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Los Angeles Times
Los Angeles Times
George Skelton

George Skelton: Newsom said 'It's time to stop pointing fingers and join hands' on homelessness. That means him too

SACRAMENTO, Calif. — As he approaches a second term, Gov. Gavin Newsom is scolding local governments for failing to conquer homelessness. But he should be pointing his finger in a mirror.

Last week, the governor ripped as "simply unacceptable" homeless action plans prepared by cities and counties. And he froze $1 billion in state money the locals had intended to spend on people who are unhoused.

But there's a much bigger problem than allegedly weak local plans. It's the lack of any state plan at all, local officials say.

Newsom has always talked a good game on homelessness. And he and the Legislature have pumped out barrels of state money. But neither the governor nor lawmakers have provided real leadership and guidance on how the money should be spent, the locals assert.

"It's like an orchestra when no one has the sheet music," says Graham Knaus, executive director of the California State Association of Counties.

"We need to write a score so all levels of government can play their part. That doesn't exist in California. And we're going to fail until we have it."

Jennifer Loving, chief executive of Destination: Home, a nonprofit organization that works with Santa Clara County and the city of San Jose on homelessness, puts it this way:

"Newsom's frustrated. But he's kind of like a basketball coach telling his team they all suck without telling them what positions to play, and what plays to run."

Fiery words flow easily from Newsom — often too easily. He tends to overpromise and underdeliver. He seems sincere, but solutions to homelessness defy emotional rhetoric and good intentions. They're found in a tangled thicket of complexities requiring a coordinated strategy to make them work. And that has been lacking.

Newsom has been railing about homelessness for years. Moments after being sworn in as governor in January 2019, the Democrat lamented "a homeless epidemic that should keep each and every one of us up at night."

There were 151,000 homeless Californians then, according to the United States Interagency Council on Homelessness. In 2020, the most recent year for which agency data are available, that number had jumped to 161,000.

In February 2020, Newsom devoted his entire State of the State address to homelessness. That was unprecedented.

"The public has lost patience. You have all lost patience," he told legislators. "And I have lost patience. ... I know homelessness can be solved. This is our calling."

But around that time, the nonpartisan Legislative Analyst's Office reported that a Newsom plan to improve mental health treatment for people living on the street "falls short of articulating a clear strategy."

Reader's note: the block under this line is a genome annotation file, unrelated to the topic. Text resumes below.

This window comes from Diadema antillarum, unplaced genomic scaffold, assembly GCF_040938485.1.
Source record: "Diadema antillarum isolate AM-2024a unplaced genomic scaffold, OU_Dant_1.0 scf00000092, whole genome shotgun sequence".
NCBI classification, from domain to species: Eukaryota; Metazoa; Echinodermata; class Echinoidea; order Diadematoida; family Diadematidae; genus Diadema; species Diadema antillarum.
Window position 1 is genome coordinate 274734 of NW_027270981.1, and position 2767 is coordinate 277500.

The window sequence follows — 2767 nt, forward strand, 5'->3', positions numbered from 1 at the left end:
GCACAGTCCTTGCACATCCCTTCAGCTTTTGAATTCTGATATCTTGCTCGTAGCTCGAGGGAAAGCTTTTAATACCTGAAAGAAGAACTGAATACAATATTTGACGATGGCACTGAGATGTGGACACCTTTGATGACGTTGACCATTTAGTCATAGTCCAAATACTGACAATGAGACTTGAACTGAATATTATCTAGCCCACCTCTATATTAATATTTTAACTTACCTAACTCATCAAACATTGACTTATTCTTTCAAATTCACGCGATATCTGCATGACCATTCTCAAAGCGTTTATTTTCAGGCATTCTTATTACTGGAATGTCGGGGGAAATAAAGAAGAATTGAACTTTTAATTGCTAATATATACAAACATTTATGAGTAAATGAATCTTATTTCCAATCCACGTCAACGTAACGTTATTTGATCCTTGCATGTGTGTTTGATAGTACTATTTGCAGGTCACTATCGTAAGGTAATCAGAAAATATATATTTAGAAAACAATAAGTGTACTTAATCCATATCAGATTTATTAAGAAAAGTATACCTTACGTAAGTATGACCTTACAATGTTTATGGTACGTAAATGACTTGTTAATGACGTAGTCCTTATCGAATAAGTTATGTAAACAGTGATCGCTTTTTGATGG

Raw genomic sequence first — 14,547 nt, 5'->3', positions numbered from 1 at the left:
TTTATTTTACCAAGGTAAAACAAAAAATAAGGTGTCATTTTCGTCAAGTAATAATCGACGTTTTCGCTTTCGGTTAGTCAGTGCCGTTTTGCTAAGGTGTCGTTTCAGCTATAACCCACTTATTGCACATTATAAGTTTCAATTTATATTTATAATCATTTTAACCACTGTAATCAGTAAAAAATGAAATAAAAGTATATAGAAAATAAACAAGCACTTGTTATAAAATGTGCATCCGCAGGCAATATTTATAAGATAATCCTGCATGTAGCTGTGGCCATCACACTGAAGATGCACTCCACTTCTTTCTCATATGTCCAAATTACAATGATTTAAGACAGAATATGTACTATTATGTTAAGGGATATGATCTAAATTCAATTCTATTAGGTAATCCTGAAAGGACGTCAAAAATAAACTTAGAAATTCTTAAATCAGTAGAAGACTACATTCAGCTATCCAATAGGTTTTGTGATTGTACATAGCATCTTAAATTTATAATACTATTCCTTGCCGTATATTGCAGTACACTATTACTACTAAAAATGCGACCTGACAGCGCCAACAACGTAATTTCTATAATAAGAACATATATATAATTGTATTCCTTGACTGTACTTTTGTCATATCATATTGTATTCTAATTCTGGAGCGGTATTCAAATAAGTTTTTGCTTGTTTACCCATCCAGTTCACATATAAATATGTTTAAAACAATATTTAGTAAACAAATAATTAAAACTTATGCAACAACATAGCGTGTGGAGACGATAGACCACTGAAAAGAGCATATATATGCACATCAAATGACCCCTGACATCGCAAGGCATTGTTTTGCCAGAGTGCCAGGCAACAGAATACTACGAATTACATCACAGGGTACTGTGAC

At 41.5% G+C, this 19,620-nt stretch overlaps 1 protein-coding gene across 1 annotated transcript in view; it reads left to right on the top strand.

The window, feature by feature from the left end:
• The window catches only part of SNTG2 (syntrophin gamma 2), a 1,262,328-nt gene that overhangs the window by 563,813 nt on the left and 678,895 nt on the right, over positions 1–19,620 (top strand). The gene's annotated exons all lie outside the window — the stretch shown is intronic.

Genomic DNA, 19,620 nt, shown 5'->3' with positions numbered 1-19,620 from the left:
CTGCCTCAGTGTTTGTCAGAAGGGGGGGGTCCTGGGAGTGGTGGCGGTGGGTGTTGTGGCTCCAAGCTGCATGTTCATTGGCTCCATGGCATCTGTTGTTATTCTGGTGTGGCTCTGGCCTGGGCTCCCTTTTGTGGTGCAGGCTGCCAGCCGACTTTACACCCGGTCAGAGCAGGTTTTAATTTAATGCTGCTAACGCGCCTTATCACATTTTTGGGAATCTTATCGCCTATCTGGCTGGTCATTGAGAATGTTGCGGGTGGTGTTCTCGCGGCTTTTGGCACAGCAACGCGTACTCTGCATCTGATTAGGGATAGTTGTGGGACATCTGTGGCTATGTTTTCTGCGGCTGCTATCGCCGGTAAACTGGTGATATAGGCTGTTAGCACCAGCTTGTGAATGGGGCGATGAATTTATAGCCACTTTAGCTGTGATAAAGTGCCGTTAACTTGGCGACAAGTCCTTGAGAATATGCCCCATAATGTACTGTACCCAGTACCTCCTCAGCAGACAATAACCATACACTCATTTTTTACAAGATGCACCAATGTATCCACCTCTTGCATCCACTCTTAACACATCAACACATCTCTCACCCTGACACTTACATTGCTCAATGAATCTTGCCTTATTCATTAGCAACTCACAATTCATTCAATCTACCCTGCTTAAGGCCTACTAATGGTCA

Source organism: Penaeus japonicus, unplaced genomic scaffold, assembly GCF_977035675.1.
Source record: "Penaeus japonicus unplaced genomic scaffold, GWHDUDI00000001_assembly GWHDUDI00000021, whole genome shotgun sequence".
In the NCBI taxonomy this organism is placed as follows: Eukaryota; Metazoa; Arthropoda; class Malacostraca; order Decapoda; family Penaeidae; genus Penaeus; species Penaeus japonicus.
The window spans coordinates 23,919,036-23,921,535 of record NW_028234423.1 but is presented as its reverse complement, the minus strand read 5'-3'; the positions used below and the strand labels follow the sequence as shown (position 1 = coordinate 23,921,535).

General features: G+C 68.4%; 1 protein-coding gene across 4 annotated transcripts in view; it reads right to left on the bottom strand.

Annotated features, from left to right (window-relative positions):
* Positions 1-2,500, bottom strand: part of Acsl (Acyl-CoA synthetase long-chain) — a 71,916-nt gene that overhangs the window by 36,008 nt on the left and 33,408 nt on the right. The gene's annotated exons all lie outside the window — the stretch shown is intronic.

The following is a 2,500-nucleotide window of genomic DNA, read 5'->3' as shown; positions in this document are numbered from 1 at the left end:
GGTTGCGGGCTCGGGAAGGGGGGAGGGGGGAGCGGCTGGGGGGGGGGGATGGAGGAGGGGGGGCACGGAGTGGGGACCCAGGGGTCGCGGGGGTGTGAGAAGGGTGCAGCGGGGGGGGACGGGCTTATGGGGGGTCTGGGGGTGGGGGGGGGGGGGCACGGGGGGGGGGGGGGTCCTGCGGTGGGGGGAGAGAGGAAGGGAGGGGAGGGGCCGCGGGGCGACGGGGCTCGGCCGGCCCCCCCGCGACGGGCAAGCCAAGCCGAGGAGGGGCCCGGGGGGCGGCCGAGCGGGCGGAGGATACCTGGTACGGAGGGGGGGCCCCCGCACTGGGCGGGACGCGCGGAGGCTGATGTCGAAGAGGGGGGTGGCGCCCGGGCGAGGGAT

Newsom has done some good things. He created a state program called Project Homekey to help municipalities buy old motels and apartment buildings to house people.

This year, he pushed through legislation that will force mental health and addiction treatment for unhoused people who are at greatest risk. It's called CARE Court.

The governor reported last week that the state has spent more than $15 billion on a multiyear effort "to turn the tide on homelessness."

But unexpectedly, he also acknowledged that "as a state, we are failing to meet the urgency of this moment."

Newsom was mostly pointing his finger at local governments, however. They were required to submit to him plans for spending $1 billion in state homelessness grants. He complained they were inadequate and held back the money.

"Californians demand accountability and results, not settling for the status quo," he said in a statement. "Collectively, these plans set a goal to reduce street homelessness 2% statewide by 2024. At this pace, it would take decades to significantly curb homelessness in California."

The governor announced he'll convene a summit of local officials in mid-November to develop "more ambitious action."

Newsom used much stronger language in an interview with Times columnist Anita Chabria.

"Deliver damn results," he said, as if lecturing local leaders. "It's a crisis. Act like it. Everybody step up. I'm not the mayor. You want me to come in? I'll do the job. ... Happily."

Yes, and what exactly would he do? Maybe we'll find out at the summit. But I'd be surprised.

Sacramento Mayor Darrell Steinberg, a former state Senate leader who has been battling homelessness for many years, says there needs to be a legal right to housing and mental health treatment.

"When something matters, there has to be some legal obligation behind it or else the system will not respond," he says. "Moral outrage is not enough.

"People in the most desperate straits living in squalor need to be entitled to care to get them off the street. The public policy should be that nobody lives outdoors."

Loving says of Newsom: "Instead of treating counties like bad children and acting as an absentee parent, it would be better to work together to create a state plan."

Everyone I talked to objected to Newsom holding back the money.

"This is not a time to play politics," says Carolyn Coleman, executive director of the League of California Cities. "Every day we delay getting resources into the community is another day someone does not have the home and services they need."

Knaus, the counties' leader, says: "My hope is that this is the beginning of a difficult conversation about who's responsible for what. So, the state, counties and cities know exactly what they're supposed to do and are held accountable. We've been tripping over ourselves."

Or, as Newsom said back in his State of the State address on homelessness: "It's time to stop pointing fingers and join hands."

That should mean the governor too.


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